How to Run a Serious Training Program for Chinese Delegates and Attract More Business

Chinese delegates on training programs – a great money earner for the organiser – and great for Australia too as they spend money in droves.  But like the Chinese and international student market – the golden goose – such programs can fall victim to dodgy practices and pretty soon the delegates move on and travel somewhere else for their learning.

Hosting businesses too can suffer in reputation by being associated with these ‘tours’.  Many have learnt the hard way, hosting site visits, speakers and giving valuable time to meet Chinese delegates and share their proprietary information and experience, only to find out later on that most of the ‘valuable information’ was lost.  You know where I’m going, don’t you – poor translations!

A Model Program

By contrast, to set up an enduring relationship, and pave the way for ongoing programs, we reckon the Australia and New Zealand School of Government’s program which ran for ten years – was the model. Setting a very high bar and scooping any competition, Professor Allan Fels’s organisation put together a perfect program – the China Advanced Leadership Program which led to more business and closer ties (for a time, anyway), plus benefits to participating organisations.  An impressive agenda like theirs may not be accessible to all of us – receptions at Government House, meetings with Governor-General, PM and Foreign Minister, tours and functions hosted by major players in China relationships, access to Department Heads in Australia and New Zealand and presentations by leading businesspeople.

ANZSOG identified very early the need for a top interpreting team to ‘deliver’ the important training to the Chinese executives. The team was engaged over 6 months prior and consulted on how to achieve the best results. Presentations were translated by the team too so that delegates would have Chinese materials to underpin their learning. Plenty of time was provided to the interpreting/translating team to assimilate all of the information across topics as diverse as Emotional Intelligence and the revolution of technology in the media.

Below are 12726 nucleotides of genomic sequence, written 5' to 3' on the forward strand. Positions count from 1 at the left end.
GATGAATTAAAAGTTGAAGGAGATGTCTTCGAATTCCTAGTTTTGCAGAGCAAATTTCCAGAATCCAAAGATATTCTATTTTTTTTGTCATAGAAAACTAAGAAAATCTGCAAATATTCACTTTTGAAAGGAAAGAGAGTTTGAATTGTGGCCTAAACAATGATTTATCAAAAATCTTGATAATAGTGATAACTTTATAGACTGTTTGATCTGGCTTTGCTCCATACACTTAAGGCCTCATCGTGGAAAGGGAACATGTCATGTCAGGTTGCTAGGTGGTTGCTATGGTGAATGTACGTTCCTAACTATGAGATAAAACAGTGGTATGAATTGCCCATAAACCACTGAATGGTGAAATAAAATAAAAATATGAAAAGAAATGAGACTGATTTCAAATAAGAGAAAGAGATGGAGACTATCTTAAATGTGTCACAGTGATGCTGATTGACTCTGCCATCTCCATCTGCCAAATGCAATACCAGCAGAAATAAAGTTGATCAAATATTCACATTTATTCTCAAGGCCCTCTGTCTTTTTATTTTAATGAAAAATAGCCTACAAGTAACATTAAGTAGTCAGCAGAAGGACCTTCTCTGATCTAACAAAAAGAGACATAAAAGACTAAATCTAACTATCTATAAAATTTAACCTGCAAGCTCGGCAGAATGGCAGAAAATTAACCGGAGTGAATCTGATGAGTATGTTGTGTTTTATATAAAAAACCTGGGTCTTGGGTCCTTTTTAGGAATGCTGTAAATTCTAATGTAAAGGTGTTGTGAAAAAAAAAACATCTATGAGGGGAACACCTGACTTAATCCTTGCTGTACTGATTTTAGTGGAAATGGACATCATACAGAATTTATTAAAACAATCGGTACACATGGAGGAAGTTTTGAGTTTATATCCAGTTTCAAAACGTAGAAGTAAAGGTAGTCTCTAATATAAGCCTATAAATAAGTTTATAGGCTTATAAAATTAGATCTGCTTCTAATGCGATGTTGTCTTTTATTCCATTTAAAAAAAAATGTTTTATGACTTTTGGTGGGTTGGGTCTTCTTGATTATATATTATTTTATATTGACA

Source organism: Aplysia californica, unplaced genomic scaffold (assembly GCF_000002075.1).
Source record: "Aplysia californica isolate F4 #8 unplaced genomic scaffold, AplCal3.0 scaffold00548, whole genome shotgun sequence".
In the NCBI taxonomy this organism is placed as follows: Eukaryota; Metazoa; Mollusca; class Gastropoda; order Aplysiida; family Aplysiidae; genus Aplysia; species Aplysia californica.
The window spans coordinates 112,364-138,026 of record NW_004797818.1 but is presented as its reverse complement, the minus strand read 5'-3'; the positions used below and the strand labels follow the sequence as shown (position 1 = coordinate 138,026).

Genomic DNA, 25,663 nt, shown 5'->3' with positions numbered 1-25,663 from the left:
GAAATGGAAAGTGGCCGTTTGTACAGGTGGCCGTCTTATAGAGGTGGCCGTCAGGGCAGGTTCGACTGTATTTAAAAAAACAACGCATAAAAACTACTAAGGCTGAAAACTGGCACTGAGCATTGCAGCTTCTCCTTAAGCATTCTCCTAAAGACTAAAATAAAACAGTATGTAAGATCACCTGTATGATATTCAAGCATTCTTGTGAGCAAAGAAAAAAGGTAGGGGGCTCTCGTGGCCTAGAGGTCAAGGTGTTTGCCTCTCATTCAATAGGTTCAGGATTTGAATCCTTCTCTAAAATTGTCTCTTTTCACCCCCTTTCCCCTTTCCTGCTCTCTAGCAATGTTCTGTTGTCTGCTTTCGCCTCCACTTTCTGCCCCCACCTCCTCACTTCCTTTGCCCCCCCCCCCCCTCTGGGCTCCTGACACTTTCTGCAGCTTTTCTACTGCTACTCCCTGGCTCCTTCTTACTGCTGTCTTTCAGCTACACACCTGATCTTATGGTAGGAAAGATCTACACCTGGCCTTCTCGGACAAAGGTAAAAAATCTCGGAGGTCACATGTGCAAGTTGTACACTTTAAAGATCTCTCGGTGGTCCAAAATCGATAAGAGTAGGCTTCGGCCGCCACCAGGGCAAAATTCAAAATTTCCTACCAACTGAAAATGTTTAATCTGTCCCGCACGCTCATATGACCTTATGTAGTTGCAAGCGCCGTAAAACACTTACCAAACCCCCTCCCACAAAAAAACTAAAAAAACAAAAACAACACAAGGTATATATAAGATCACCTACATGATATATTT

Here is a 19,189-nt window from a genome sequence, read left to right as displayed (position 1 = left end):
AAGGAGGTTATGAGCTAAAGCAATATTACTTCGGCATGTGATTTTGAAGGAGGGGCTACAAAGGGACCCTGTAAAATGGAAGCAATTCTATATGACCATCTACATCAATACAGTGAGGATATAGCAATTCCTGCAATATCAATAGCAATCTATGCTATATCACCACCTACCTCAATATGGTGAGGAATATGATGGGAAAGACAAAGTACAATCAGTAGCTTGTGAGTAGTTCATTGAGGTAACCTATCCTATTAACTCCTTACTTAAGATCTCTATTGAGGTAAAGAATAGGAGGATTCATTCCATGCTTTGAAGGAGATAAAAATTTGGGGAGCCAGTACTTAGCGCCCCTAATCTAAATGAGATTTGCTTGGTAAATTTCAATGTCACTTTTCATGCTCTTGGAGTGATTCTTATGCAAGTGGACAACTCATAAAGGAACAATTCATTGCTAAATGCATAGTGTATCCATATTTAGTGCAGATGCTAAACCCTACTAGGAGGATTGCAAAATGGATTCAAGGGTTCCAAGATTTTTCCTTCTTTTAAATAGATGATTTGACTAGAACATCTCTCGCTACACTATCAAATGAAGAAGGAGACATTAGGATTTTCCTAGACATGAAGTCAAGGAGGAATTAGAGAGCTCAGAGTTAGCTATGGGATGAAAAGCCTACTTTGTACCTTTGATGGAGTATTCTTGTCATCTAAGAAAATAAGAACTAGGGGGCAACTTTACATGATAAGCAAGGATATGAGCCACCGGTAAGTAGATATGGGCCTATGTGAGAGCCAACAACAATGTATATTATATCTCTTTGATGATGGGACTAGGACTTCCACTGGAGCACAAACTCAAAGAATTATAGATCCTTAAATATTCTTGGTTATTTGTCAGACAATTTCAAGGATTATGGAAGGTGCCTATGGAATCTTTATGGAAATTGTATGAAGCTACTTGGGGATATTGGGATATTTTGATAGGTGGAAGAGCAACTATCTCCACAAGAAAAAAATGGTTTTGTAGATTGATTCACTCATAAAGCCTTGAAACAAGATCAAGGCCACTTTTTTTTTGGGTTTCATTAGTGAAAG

You might say – most Chinese speak English!  Why do they need interpreters?  That is a good question, and, indeed, some educated Chinese and some of the delegates do speak English to some extent.  A delegation of trainees will contain people who have good English and many who have none.  But factor in the Australian situation, accents and practices and even someone with good English will struggle to follow and understand the Australian perspective. With a good interpreter, your valuable information will be fully imparted, face protected and your stakeholders rewarded, such as was delivered in the ANZSOG program.

So what is good interpreting?

Good interpreting and therefore good results for the listening audience comes from selecting trained, experienced, professional interpreters.  Engaging them early (good interpreters are generally very busy), briefing them, passing on all information, presentations and itinerary early, and treating them as valuable team members will bring the best out and ensure happy delegates.  Happy delegates lead to more business. Good interpreting is NOT achieved by leaving interpreter choice to the last minute, choosing someone cheap and assuming that they can just turn up and know everything they need to know about complex and varied topics. We see this approach often and unfortunately the monolingual organisers don’t realise just what a disaster ensues.